Collateral (15)

There's pulp. And then there's... pulp!
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Last week, I complained that the shark-peril thriller Open Water was an example of a worrying new tendency - film without cinema - in which film-makers simply point a digital camera at a story and trust to the reality factor to do all the work. With this week's digital release, Michael Mann's Collateral, we're looking at a very different phenomenon: this one is cinema through and through. In fact, Collateral is proof that we shouldn't quite give up hope - not just yet - of Hollywood still dazzling us once in a while.

What's the big deal? Collateral is just a pulpy high-concept thriller shot digitally. Here's the concept, and it's as simple as it gets. Jamie Foxx plays Max, a Los Angeles cab driver who picks up Vincent (Tom Cruise), a sharp-suited man with a briefcase. Vincent proposes a deal: he's got five visits to make around town (real estate business, don't you know), so if Max will drive him round all night, he'll make it worth his while. It sounds fair enough - until Max's roof is dented by a falling corpse, and he realises he's in deep water.

The idea of Tom Cruise as a cold-blooded hitman is itself enough of a high concept to get any studio slavering, and the posters certainly sell Collateral as a Cruise star vehicle. But in fact, Cruise takes the back seat, quite literally: he may be the film's dangerous, larger-than-life figure, but Foxx's Max is the one whose eyes we see him through, and the one we root for. While the film teasingly keeps Vincent a shady cipher, who remains creepily himself throughout, it's Max who is transformed by the ride, who has what script manuals would call a "journey" or a "character arc".

We learn, for example, that Max dreams of his own deluxe limo company, but we suspect he'll never get round to making it happen. We also learn that he's capable of holding his own in a cautious flirting session with the evening's first passenger, an attorney (Jada Pinkett Smith) who's off to prepare tomorrow's case. And we meet his elderly mother (Irma P Hall, from The Ladykillers), who has a sweetly brutal way of belittling him. Jamie Foxx plays Max as a nervy, fastidiously tidy man (watch his perfect moment of panic as he spills his sandwich), a mild, middle-aged toiler too upright to be what American culture would label a loser, but too nervously self-effacing to be a winner, either.

By comparison, Cruise registers as a fancy grey vapour - which is precisely what Vincent is. He's the faceless man with the gun, the killer as shade - although, with his strutting demeanour and salt-and-pepper hair, he seems bizarrely conspicuous for his job. Cruise brings a charming, malign wolfishness to the role, but you can't quite believe him as a man with the weight of experience: there's still something of the cocky teenager in grown-up disguise.

Part of that disguise in Collateral is the dialogue, which - although it's written by Stuart Beattie - has the awkward existential portentousness that is a Michael Mann trademark. Vincent is saddled with a lot of moody talk about destiny and self-determination, and on jazz and the glories of improvisation (which is ironic, since this is about the least improvised film you ever saw). Talk, not least Mann's own talk about his work, is sometimes a problem with this director. Mann likes to portray himself as a super-cerebral type, but he's at his best not with big self-important statements like Ali or The Insider, but at pugnacious, two-fisted thrillers with ambitions, such as Thief, Heat and now this one.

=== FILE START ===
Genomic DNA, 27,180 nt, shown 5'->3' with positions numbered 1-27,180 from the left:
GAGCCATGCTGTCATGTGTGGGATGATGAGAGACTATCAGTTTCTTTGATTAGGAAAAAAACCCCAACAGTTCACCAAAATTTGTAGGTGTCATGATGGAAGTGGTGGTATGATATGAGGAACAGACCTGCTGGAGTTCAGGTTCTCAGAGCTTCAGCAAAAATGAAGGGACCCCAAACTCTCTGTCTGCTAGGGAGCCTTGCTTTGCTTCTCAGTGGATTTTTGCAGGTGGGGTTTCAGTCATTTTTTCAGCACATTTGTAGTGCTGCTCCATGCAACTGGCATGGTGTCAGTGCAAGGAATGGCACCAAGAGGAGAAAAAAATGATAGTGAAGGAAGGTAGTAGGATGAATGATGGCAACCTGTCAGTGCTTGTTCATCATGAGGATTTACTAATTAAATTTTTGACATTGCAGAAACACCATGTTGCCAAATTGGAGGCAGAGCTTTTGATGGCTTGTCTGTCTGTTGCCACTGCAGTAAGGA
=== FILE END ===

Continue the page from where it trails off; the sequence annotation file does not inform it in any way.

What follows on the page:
Take, for example, the sheer craft with which Mann slowly builds up the excitement: of Vincent's five planned killings, the first two we never see, the third happens in close-up cold blood, the fourth is a slam-bang production number, the fifth is Max's big challenge, the one he must stop. The climax starts with some tense business on two floors of an office block - a sort of 24-ish simultaneous-action effect without the use of split screens - then moves to the subway, perhaps for no other reason than that the steel surfaces chime beautifully with Cruise's suit. There's also a terrific shoot-out in a nightclub, all the more dazzling when you consider the challenges of shooting and editing - of picking out characters - when you're filming a densely packed dancefloor. For rhythmic excitement, this is as breathless a show-stopper as the heist shoot-out in Mann's Heat; if you like aestheticised violence, you have to admit that he's Hollywood's best, with the perfectionist discipline of a master strategist.

What specifically gives the film its white-hot edge, however, is the fact that Mann has shot most of it on digital high-definition video. Photographed by Dion Beebe and Paul Cameron, this is the first Hollywood film I've seen shot on high-def and the results are startling. Where digital video still usually gives a feature that "gee-folks-that's-all-we-could-afford" look, Mann uses HD - which you can bet he's had customised down to the last byte of software - to give Collateral a sense of heightened nocturnal awareness, and astonishing plasticity. As Max's cab travels through the city, Mann cuts to the blazing skyscrapers of Downtown, or to dead-vertical aerial shots that have an imposing monumental weight. Individual colours cut through the night: a mobile phone glows cobalt blue, the specks of light refracted in the cab windows separate out into strange pink-and-orange gems.

In other ways, Collateral takes some swallowing: the whole story depends on a string of close shaves and outrageous coincidences. Well, what the hell. As I said, Collateral is a pulpy thriller. But as an example of the genre, it's as brilliantly honed, as individual, as downright satisfying as any mainstream film this year.